There are essentially two primary disruptions in the body from the continued use of Suboxone:
- Endorphin deficiency
- Dopamine deficiency
Endorphins and dopamine are neurotransmitters, which are substances that transmit nerve impulses across a synapse. The brain uses neurotransmitters to tell your heart to beat, your lungs to breath, and your stomach to digest.
They also play a HUGE role in mood, concentration, sleep and weight, and can cause a number of negative consequences when they become out of balance.
Brain chemistry can become disrupted in the following ways:
- Prolonged use of alcohol, drugs and cigarettes
- Toxins in the environment
- Physical or emotional stress
- Genetic predispositions
- Nutritional deficiencies
Note: It is estimated that 86% of Americans have suboptimal neurotransmitter levels, and in opiate abusers…I’m sure it’s 100%.
There are two types of neurotransmitters:
- Inhibitory – Calms the brain and acts as a mental relaxant
- Excitatory – Stimulates the brain
Note: As I stated earlier, the continued use of Suboxone or other opioids causes two primary deficeincies: endorphin (inhibitory) and dopamine (excitatory and inhibitory).
Endorphins are our natural painkillers (natural morphine). Our bodies release endorphins when we exercise. Perhaps you’ve heard of “runners high”, which describes a euphoric feeling produced by the massive production of endorphins after running long distances.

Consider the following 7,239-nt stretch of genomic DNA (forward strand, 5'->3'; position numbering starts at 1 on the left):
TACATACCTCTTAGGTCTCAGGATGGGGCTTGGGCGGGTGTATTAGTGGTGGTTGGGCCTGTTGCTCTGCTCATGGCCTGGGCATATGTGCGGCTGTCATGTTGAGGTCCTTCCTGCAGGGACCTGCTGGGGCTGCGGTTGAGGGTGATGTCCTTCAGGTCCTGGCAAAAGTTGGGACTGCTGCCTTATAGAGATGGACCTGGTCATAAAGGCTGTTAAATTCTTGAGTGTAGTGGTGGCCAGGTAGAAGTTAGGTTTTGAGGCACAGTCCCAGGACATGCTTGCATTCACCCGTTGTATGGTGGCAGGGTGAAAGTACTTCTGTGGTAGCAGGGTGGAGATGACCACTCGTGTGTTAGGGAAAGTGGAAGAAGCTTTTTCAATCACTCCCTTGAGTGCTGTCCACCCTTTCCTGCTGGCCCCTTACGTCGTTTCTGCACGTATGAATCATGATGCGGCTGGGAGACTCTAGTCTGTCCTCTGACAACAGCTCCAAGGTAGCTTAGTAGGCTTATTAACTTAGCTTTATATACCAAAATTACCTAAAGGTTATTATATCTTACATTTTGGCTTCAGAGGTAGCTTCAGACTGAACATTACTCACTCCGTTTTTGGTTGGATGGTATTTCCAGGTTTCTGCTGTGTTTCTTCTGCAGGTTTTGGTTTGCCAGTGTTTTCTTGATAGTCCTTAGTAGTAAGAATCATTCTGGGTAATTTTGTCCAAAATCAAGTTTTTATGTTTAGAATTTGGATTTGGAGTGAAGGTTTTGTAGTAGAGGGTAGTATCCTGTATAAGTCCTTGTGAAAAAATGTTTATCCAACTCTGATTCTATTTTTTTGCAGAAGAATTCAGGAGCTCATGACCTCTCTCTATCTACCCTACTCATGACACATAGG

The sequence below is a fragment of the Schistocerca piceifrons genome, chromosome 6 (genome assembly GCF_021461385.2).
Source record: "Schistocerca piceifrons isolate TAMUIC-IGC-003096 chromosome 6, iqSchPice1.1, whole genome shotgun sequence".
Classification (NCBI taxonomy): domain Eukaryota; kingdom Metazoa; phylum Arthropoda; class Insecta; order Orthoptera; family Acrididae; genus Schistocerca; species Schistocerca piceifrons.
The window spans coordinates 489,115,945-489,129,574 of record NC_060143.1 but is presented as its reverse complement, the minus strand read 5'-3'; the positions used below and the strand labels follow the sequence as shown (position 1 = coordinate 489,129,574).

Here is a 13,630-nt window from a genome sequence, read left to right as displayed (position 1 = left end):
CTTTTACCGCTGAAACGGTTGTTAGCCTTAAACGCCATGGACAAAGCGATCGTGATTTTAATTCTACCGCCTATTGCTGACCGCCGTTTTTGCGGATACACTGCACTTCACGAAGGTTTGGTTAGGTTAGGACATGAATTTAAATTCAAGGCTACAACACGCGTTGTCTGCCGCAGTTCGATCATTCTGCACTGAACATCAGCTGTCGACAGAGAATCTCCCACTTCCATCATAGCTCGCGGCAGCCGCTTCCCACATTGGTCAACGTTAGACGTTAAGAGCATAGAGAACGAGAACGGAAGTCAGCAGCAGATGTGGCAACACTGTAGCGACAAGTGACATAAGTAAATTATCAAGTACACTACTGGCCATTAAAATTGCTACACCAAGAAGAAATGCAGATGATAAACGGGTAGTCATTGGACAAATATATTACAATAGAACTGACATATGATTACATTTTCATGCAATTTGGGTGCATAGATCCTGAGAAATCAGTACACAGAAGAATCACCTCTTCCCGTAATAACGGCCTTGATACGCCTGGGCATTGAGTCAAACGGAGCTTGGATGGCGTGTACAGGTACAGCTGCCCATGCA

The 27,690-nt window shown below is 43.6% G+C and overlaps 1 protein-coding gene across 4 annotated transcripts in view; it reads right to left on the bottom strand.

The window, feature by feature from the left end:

Endorphins promote joy, euphoria, and contentment; and that leads us to why opiates make you feel so good…
Different drugs mimic different neurotransmitters. Suboxone and other opioids specifically mimic endorphins. That’s why opioids are so beneficial at relieving pain and producing euphoria. When Suboxone or another opioid is taken, the body produces massive amounts of endorphins in quantities our bodies weren’t designed to handle.
If you use opioids consistently over a period of time, the body starts making more opioid receptors, and that’s how tolerance is developed. Now the brain has become dependent on opioids to produce endorphins, and it stops making them naturally.
The problem arises when someone on Suboxone or other opioids lowers their dosage considerably or comes off completely. You are now supplying your body with less endorphins from the drugs, but your brain doesn’t supply you with the rest.
Your brain short circuits, and therein lies the problem. What results is a massive endorphin deficiency leading to increased sensitivity to physical and emotional pain, among other problems.